Characterization of the influence of vibrations on the vehicle occupant drowsiness

Azizan, M 2016, Characterization of the influence of vibrations on the vehicle occupant drowsiness, Doctor of Philosophy (PhD), Engineering, RMIT University.

Document type: Thesis
Collection: Theses

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Title Characterization of the influence of vibrations on the vehicle occupant drowsiness
Author(s) Azizan, M
Year 2016
Abstract There is a growing body of literature that recognises the importance of vehicle vibration on seated occupant. Vibration transmitted to the seated human body from the excitation sources such as tyre-road interaction and vehicle powertrain path resides below 100 Hz. Previous studies have reported that exposure to vibration has considerable influences on human comfort, perception, and health. A number of researchers have also suggested that prolong exposure to vibration may give rise to fatigue sensation. Therefore, the issue of human response to vibration has received considerable critical attention. Following that, the ISO 2631-1 (1997) International Standard for human comfort has been developed. Although extensive research has been carried out on human body vibration and this international standard has been developed for human body comfort assessment, however, there is no equivalent standard for human drowsiness caused by vibration in ISO standard. Although few studies have investigated the association between vibration and drowsiness, the evidence for this relationship is inconclusive.

In recent years, vehicle crashes have become a major social safety problem. One of the most important factors contributing to the high fatalities was the reduction of the driver’s cognitive state in their perception, situational awareness, and vehicle control abilities while being drowsy. Several studies have shown that there is a possible link between sleep deprivation and psychomotor deficit that can cause an accident. However, none of these studies has considered vibration that can cause drowsiness. The influence of vibration on the seated occupant drowsiness was not well investigated. Although many studies have reported the effects of vibration on comfort of the seated human body, the effects of fatigue, and particularly drowsiness, are yet to be rigorously characterised. This is due to several factors: a) the use of “fatigue” as a general term that is poorly defined in the literature b) “fatigue” being multifactorial c) specific types of “fatigue” not having been well studied in the context of vibration. Hence, comprehensive studies undertaken includes the experiment design and drowsiness measurement method.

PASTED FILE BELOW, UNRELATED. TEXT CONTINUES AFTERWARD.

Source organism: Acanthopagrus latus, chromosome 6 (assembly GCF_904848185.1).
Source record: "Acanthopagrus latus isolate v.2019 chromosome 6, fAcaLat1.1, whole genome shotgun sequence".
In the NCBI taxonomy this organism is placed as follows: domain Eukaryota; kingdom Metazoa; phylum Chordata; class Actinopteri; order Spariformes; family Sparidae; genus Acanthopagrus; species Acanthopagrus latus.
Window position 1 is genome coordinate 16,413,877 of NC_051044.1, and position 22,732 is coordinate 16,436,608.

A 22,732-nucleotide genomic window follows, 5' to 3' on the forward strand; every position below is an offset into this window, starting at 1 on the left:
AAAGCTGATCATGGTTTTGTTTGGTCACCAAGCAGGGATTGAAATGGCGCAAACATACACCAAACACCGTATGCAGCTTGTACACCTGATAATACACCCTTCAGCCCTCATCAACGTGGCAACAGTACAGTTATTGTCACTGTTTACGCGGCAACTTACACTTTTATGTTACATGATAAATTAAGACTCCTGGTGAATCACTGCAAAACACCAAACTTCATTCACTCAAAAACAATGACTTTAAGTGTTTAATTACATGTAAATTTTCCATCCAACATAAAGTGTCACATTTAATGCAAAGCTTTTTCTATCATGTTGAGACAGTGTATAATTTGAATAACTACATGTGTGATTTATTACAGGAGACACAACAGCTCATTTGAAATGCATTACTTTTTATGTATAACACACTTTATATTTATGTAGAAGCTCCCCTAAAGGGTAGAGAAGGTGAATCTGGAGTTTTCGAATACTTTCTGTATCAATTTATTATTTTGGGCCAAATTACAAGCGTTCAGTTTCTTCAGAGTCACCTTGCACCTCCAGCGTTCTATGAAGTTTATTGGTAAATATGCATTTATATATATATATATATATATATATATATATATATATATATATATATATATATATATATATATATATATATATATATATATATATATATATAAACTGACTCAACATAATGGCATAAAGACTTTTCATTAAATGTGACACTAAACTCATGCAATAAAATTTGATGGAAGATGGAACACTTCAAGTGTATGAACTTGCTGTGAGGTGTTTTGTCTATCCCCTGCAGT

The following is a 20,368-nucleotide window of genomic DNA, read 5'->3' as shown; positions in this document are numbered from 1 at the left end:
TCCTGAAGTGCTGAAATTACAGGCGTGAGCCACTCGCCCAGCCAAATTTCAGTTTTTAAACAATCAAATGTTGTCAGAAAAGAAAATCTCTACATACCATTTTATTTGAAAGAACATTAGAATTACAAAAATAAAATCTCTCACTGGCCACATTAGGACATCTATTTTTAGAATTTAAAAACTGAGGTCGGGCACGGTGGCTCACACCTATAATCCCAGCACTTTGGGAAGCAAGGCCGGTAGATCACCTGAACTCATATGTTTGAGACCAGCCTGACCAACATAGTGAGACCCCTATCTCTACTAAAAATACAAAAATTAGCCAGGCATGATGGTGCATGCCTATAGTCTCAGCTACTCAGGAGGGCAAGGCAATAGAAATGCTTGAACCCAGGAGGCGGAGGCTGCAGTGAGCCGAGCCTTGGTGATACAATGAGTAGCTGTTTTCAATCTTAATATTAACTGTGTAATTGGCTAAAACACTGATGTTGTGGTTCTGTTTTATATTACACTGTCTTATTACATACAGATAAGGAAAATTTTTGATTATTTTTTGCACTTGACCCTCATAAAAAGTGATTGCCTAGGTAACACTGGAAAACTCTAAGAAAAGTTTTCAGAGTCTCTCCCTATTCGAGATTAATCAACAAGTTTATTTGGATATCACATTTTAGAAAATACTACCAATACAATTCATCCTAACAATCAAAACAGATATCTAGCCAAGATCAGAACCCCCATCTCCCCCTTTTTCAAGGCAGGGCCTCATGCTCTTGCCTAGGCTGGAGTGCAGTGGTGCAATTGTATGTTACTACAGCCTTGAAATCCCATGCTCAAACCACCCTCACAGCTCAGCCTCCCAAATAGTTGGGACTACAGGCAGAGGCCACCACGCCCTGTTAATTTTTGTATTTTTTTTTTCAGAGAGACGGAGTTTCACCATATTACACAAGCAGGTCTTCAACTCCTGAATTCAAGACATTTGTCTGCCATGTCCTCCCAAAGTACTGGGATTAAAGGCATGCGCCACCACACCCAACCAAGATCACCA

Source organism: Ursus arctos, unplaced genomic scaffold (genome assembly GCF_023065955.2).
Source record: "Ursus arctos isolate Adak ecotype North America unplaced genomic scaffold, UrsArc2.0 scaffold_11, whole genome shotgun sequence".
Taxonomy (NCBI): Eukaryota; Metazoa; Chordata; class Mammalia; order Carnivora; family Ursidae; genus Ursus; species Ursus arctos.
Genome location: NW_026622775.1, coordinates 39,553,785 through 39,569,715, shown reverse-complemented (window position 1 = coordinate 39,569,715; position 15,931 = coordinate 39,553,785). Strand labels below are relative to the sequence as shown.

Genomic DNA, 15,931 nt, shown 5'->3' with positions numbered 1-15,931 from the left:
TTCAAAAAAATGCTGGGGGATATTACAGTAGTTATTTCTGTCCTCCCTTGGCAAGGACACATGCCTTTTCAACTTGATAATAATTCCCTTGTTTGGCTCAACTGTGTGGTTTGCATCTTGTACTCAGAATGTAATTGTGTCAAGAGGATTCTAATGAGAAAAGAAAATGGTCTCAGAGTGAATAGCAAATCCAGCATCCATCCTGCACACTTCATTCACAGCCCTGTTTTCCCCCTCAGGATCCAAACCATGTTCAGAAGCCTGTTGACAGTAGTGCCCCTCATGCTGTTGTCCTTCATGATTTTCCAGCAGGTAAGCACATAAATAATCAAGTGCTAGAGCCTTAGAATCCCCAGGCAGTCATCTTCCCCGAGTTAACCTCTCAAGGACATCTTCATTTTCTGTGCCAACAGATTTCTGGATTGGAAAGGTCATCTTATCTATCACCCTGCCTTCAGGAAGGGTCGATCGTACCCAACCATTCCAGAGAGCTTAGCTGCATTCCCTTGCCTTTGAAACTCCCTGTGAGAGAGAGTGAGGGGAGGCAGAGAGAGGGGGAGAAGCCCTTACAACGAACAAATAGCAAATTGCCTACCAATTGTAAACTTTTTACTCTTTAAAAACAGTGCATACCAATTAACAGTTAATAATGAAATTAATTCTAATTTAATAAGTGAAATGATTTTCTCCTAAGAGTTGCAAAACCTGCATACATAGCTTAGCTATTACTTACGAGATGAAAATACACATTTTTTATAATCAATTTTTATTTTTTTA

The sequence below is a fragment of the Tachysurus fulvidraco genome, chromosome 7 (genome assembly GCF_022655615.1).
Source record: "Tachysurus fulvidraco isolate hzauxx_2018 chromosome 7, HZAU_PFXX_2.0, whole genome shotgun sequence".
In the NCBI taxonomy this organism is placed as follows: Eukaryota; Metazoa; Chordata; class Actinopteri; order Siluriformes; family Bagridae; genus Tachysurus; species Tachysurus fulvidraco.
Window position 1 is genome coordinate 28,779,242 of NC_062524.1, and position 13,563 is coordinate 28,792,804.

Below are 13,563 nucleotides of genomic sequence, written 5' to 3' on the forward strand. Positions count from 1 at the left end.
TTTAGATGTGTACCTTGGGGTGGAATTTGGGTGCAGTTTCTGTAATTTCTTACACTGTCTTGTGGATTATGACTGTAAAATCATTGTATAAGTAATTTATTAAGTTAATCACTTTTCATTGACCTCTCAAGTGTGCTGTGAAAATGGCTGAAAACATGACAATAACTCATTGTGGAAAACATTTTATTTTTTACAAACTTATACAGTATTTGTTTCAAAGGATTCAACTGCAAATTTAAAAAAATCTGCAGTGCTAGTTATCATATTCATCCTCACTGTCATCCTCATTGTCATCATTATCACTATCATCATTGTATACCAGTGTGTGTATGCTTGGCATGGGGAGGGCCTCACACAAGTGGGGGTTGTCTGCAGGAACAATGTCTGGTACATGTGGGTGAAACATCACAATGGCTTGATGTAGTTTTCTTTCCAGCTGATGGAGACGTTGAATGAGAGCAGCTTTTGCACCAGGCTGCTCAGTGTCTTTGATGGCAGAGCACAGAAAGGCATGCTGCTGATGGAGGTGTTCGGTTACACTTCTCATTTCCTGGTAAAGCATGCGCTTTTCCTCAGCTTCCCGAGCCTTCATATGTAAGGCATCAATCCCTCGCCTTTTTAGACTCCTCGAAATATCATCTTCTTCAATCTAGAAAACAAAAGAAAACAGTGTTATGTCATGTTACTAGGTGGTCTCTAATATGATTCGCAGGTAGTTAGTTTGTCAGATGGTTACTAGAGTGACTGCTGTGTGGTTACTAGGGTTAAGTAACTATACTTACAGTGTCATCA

First, study approach was to identify the existence of drowsiness caused by vibration from the measurement of brainwave activity. The significant decrease in beta activity and an increase in theta activity obtained from the brainwave measurement (electroencephalogram) suggested that the exposure to low-frequency vibration between 1 - 15 Hz may ultimately lead to a decrease in alertness level. Secondly, following the exposure to vibration, human performance was assessed by measuring the changes in reaction time (RT). Clinically significant results (p ≤ 0.001) were obtained using PVT test. A significant increase in a number of lapses (RT > 500ms) and a substantial increase in mean reaction time (12% in 0.2 ms-2 r.m.s and 27% in 0.4 ms-2 r.m.s) were the manifestation of drowsiness as the result of exposure to the only vibration. In addition, exposure to vibration significantly impacts the lane position performance or SDLP and steering angle variability while driving a vehicle. Finding shows a low transmitted vibration at 0.2 ms-2 r.m.s increased SDLP by 11 % that is comparable to SDLP under the influence of alcohol (BAC 0.05%). A significant increase of steering entropy index (Hp 0.30 ⇒ Hp 0.52) for all the volunteers indicates the unpredictability and randomness of steering correction frequency as a result of drowsiness caused by vibration.

As a summary, the significance of this research lies in its direct relevance to driver alertness and road safety as drowsiness in drivers is linked directly to traffic accidents. The novel contribution of this project is characterising the role of vibration, which our findings have identified vibration as an important source of driver drowsiness. This project also quantifies the contribution of vibration to psychomotor fatigue in drivers. The obtained results have direct relevance to the development of detectors that measure and monitor such drowsiness-inducing vibration in vehicle design. It also can then provide data to predict the resulting level of drowsiness and have applications not only in car manufacturing, but also in aerospace industry, public transportation, and road safety organizations. This will complement the existing ISO 2631-1 (effects of vibration on comfort) to extend these guidelines in assessment and establishment of thresholds and safe limits for drowsiness-inducing vibration.
Degree Doctor of Philosophy (PhD)
Institution RMIT University
School, Department or Centre Engineering
Subjects Dynamics, Vibration and Vibration Control
Automotive Engineering not elsewhere classified
Cognitive Science not elsewhere classified
Keyword(s) Human vibration
Driving performance
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Created: Tue, 19 Apr 2016, 13:19:03 EST by Keely Chapman
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